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Proof of a Conjecture of Amitai Regev about Three-Rowed Young Tableaux (and much more!)
By Shalosh B. Ekhad and Doron Zeilberger

.pdf
.ps
.tex

Written: Dec. 8, 2006.

Exclusively published in the
Personal Journal of Shalosh B. Ekhad and Doron Zeilberger

I grew up in Kiryat Motzkin, so I particularly like the Motzkin numbers.
(The town is named after Leo Motzkin, the numbers after his son Theodore Motzkin).
Amitai Regev, back in 1981, proved that the number of three-rowed Young-tableaux
witb n cells equals the Motzkin number M(n), and very recently, he conjectured
that the number of three-rowed Young tableaux of n cells where the "3" entry
occupies the (1,2)-cell is M(n-1)-M(n-3). In this paper,
Shalosh and I prove this conjecture, and make lots of similar
conjectures and prove them at the same time.

Important: This article is accompanied by Maple
package
AMITAI
that automatically conjectures and then automatically proves
closed-form expressions for the number of ballot paths of n steps
starting at an *arbitrary* point in three dimensions.
It also makes conjectures for such expressions in four dimensions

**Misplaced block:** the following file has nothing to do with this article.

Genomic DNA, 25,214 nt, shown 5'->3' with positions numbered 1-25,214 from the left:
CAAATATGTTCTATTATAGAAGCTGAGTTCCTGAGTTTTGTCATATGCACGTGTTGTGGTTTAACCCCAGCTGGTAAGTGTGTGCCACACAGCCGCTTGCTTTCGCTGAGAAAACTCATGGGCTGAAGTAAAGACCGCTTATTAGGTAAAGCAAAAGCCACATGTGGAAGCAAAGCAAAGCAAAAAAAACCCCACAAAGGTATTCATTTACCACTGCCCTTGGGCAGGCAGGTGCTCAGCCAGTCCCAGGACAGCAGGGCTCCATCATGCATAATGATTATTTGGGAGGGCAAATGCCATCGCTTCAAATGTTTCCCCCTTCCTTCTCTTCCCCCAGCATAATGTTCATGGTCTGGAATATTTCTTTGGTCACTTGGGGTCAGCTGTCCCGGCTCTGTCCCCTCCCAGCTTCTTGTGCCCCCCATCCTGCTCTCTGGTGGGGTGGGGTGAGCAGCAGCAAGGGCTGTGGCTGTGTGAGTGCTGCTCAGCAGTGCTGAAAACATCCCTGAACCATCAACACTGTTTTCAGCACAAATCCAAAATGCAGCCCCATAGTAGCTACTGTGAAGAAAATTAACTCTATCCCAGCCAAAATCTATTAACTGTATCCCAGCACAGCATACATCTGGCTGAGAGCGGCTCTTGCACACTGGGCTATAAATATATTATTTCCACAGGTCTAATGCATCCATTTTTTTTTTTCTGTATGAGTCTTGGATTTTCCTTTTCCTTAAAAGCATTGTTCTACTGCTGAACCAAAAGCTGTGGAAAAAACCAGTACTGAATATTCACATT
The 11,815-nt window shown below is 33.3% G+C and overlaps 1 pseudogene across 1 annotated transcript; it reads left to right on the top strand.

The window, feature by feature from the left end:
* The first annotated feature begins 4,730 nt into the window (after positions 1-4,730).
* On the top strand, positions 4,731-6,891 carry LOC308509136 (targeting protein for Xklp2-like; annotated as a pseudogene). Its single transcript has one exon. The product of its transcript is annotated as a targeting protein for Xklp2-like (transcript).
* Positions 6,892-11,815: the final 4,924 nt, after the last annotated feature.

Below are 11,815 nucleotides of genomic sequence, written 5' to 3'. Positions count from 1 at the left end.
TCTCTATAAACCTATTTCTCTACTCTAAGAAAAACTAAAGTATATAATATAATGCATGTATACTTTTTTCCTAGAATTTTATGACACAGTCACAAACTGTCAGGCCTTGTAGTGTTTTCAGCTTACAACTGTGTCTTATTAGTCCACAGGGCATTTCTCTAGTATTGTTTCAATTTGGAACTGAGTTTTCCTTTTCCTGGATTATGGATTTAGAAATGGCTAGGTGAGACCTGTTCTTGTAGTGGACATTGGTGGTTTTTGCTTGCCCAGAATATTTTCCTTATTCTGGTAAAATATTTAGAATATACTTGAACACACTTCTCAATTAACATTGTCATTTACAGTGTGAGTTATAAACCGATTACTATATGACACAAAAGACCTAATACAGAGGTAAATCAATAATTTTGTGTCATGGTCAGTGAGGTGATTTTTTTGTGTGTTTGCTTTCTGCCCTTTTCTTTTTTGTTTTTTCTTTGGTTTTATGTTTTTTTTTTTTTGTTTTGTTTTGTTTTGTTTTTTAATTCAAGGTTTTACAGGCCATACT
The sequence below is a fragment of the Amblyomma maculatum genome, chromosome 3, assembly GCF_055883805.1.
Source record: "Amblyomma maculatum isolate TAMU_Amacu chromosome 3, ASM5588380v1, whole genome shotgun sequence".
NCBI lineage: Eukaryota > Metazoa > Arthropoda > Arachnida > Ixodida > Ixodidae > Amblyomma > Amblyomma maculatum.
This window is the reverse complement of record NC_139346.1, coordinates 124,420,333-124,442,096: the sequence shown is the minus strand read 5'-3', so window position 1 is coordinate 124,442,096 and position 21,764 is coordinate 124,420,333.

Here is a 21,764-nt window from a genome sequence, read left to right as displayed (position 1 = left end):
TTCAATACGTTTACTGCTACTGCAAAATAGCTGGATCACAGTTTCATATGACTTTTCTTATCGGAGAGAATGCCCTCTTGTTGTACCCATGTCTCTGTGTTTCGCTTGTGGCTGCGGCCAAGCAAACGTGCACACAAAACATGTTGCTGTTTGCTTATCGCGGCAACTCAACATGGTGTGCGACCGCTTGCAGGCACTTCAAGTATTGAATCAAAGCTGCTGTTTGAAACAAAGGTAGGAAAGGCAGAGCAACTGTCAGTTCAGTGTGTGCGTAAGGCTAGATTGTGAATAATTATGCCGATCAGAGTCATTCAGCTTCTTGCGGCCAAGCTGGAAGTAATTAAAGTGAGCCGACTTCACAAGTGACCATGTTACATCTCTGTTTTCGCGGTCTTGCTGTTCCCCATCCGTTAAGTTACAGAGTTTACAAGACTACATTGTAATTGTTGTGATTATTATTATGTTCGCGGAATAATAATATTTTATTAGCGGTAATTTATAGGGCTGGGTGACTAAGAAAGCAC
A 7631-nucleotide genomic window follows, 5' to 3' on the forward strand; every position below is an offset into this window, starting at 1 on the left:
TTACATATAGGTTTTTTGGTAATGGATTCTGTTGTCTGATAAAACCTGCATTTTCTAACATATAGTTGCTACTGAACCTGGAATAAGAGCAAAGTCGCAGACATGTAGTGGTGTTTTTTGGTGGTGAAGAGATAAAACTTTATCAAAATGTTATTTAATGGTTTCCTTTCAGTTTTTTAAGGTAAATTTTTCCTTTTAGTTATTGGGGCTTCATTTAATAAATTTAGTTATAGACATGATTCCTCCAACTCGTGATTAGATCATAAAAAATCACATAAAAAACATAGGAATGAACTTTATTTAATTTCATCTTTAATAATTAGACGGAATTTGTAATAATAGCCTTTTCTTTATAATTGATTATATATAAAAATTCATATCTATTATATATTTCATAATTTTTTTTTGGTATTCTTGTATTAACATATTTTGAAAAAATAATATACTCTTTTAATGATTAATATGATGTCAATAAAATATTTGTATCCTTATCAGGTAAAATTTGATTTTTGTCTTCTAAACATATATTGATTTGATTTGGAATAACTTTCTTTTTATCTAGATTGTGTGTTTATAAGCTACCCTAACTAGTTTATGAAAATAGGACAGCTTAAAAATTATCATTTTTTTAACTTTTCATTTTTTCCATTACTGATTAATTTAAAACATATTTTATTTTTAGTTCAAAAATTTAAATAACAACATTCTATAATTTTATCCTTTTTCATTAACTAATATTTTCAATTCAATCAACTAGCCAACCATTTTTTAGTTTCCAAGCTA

but only proves them semi-rigorously.

## Sample Input and Output
- If you want a verbose proof of the original conjecture, the
input file
will produce the
output file
- If you want the statement and its verbose proof for the number of walks starting at [4,2,0] the
input file
will produce the
output file
- If you want the statement and its verbose proof for the number of walks starting at [6,4,0] the
input file
will produce the
output file
- If you want closed-formed expressions, phrased in terms of the Motzkin
sequence M(n), that are completely rigorously proved for
n-step walks that start at points [b1,b2,0] with b1 ranging from 0 to 10 and
b2 from 0 to b1, the
input file
will produce the
output file
- If you want closed-formed expressions, completely rigorously proved,
phrased in terms the Motzkin sequence for
the number of Young tableaux with n cells and at most 3 rows, and such
that the [i,j] entry has m in it, for m between 1 and 15 and
all possible [i,j] (of course i<=3 and i*j<=m) the
input file
will produce the
output file
- If you want closed-formed expressions, completely rigorously proved for
n-step walks that start at points [b1,b2,b3,0] with b1 ranging from 0 to 5 and
b2 from 0 to b1, and b3 from 0 to b2, the
input file
will produce the
output file

Added Jan. 15, 2007: This article was submitted to Journal of Integer Sequences,
and accepted subject to minor revisions, and to reformatting it in LaTeX.
Since we didn't agree with the minor revisions, and do not have
time to reformat it in LaTeX, we decided to publish it in our
Personal Journal.

Personal Journal of Shalosh B. Ekhad and Doron Zeilberger

Doron Zeilberger's Home Page